Empirical evidence for information overload in mass interaction

Quentin Jones, Gilad Ravid, Sheizaf Rafaeli

Research output: Chapter in Book/Report/Conference proceedingConference contribution

4 Scopus citations

Abstract

'Virtual publics' are computer-mediated discourse spaces created by using various technologies including email, the USENET, web based bulletin boards, IRC, MUDS, etc. [3]. This paper outlines ongoing field research into the stress zones or boundaries to interactive virtual public discourse produced by information overload. It describes initial findings, based on an examination of 2.65 million USENET messages, which suggest that information overload impacts on discourse structure. Findings include a higher proportional user turnover, and shorter messages in relation to group size. The research in progress addresses issues associated with group level usability of communicationtechnologies.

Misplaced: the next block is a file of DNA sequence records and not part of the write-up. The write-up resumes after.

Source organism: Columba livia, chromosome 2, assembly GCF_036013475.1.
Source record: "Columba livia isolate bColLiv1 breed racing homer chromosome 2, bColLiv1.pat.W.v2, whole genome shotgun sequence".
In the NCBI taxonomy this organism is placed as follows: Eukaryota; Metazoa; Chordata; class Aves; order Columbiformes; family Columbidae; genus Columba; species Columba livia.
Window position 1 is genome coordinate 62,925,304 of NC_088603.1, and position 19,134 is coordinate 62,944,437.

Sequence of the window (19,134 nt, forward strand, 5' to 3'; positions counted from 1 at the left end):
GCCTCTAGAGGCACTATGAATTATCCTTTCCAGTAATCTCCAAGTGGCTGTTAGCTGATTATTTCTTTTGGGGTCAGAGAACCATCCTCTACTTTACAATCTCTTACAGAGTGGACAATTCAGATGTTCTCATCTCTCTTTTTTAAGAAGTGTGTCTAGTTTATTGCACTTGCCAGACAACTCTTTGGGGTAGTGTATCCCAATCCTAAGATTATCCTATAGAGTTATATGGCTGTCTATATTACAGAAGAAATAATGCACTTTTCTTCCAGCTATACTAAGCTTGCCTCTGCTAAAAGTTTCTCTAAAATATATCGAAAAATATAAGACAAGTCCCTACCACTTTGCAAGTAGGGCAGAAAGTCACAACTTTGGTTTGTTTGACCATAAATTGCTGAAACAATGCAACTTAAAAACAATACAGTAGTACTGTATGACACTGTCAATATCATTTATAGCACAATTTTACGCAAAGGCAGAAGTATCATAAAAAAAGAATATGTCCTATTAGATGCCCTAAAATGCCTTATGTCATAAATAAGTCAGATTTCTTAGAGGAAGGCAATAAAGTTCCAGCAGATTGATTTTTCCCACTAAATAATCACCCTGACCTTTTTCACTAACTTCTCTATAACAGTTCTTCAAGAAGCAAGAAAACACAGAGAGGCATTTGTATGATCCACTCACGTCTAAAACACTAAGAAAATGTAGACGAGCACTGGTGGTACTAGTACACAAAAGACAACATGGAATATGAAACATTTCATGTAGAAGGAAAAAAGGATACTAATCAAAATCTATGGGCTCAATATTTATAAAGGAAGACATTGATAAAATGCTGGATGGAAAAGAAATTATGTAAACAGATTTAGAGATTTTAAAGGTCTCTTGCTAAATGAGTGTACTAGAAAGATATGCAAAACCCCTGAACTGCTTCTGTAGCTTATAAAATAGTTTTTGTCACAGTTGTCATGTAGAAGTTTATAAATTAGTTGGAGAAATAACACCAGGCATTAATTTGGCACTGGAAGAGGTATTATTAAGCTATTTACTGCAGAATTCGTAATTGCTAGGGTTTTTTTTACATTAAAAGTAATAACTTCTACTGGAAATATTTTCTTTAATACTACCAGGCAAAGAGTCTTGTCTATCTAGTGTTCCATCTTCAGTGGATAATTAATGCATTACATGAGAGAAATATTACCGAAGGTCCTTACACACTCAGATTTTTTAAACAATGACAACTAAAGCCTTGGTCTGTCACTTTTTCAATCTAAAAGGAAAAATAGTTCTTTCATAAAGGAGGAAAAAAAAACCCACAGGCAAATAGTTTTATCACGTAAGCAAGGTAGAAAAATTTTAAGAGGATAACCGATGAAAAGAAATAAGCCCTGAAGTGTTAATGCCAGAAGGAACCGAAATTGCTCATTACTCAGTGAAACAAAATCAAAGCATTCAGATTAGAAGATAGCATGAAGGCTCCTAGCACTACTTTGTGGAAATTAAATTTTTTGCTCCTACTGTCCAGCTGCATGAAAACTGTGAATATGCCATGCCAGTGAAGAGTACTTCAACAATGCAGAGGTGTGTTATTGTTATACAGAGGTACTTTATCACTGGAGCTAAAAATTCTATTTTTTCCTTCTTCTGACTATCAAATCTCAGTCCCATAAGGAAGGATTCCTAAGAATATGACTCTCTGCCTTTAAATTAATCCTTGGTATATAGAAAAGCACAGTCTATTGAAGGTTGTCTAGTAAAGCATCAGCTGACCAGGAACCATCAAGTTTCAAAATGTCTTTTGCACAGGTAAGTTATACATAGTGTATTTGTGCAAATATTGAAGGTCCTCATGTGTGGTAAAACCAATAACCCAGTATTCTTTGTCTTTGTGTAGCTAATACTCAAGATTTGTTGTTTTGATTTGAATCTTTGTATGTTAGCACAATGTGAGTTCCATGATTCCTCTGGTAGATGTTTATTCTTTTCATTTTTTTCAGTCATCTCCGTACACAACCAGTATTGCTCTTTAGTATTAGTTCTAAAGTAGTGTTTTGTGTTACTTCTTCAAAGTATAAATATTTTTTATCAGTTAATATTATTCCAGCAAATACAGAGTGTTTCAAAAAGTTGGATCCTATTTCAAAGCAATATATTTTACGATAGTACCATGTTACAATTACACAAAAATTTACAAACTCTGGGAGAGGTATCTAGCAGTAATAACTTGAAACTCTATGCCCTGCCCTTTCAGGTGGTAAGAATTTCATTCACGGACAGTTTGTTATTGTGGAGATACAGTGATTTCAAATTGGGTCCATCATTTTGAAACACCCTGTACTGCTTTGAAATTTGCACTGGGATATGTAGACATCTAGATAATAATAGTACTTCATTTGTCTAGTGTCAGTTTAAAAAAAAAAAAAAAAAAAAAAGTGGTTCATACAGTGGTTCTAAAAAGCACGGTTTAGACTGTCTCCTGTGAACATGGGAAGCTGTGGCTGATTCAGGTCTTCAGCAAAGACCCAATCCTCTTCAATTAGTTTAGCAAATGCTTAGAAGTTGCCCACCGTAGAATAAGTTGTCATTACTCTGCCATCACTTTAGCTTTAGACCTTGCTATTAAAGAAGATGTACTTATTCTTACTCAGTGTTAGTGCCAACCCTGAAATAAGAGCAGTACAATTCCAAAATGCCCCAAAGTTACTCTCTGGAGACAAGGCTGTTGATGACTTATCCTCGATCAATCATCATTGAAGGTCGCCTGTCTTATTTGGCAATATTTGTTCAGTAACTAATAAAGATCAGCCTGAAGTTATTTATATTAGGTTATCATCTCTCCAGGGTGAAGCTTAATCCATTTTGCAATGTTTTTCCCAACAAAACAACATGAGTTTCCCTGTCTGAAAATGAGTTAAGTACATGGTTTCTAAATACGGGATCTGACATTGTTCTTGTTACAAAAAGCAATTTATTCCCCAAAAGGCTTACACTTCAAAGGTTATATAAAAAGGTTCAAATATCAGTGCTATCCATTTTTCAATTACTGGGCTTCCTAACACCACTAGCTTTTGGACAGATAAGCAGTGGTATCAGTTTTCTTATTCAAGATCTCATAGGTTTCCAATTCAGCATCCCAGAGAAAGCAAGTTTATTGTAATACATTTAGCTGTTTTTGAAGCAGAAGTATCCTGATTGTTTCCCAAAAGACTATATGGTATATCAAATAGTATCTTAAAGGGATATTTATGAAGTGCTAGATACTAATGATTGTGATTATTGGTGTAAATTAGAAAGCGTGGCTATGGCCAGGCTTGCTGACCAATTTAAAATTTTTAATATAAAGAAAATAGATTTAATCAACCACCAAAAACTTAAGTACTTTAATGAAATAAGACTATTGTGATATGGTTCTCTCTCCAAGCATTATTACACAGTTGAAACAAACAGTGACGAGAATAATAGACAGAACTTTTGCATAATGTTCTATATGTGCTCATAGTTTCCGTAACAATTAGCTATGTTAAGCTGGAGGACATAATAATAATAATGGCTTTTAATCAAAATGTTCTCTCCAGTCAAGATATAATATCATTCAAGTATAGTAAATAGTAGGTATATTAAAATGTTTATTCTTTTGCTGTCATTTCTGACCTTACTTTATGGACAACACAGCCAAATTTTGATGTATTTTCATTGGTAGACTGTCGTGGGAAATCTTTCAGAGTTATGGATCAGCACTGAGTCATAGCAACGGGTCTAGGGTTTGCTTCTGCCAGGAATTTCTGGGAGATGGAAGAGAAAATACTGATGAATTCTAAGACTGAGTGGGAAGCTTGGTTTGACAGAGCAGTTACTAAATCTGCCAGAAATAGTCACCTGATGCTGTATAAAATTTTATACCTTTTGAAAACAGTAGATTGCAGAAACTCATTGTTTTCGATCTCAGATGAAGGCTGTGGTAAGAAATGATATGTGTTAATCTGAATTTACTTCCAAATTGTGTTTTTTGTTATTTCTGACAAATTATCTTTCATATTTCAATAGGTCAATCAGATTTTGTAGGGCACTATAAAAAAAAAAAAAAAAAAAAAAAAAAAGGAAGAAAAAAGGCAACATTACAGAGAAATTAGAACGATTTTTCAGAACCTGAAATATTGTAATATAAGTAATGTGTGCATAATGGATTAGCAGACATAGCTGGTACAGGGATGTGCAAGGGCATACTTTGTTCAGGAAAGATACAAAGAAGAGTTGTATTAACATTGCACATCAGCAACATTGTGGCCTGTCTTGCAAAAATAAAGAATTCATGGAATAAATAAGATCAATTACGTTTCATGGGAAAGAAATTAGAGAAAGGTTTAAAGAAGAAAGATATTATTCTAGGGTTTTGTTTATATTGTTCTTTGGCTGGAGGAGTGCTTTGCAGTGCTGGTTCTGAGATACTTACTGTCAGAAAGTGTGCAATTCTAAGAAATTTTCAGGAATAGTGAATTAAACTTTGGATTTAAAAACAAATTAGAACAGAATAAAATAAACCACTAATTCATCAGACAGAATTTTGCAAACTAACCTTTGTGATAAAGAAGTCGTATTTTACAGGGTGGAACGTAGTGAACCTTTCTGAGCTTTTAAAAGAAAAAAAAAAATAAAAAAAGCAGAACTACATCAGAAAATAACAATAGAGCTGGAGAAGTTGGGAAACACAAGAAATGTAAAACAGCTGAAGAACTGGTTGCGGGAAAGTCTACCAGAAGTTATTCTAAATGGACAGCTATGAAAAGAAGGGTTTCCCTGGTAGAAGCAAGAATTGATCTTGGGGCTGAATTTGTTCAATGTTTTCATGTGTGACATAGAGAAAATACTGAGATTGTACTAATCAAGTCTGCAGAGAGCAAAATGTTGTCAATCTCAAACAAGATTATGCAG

Original languageEnglish (US)
Title of host publicationCHI'01 Extended Abstracts on Human Factors in Computing Systems, CHI EA'01
Pages177-178
Number of pages2
DOIs
StatePublished - 2001
Externally publishedYes
EventConference on Human Factors in Computing Systems, CHI EA 2001 - Seattle, WA, United States
Duration: Mar 31 2001Apr 5 2001

Publication series

NameConference on Human Factors in Computing Systems - Proceedings

Other

OtherConference on Human Factors in Computing Systems, CHI EA 2001
Country/TerritoryUnited States
CitySeattle, WA
Period3/31/014/5/01

All Science Journal Classification (ASJC) codes

  • Software
  • Human-Computer Interaction
  • Computer Graphics and Computer-Aided Design

Keywords

  • Computer mediated communication
  • Information overload
  • Virtual communities
  • Virtual publics

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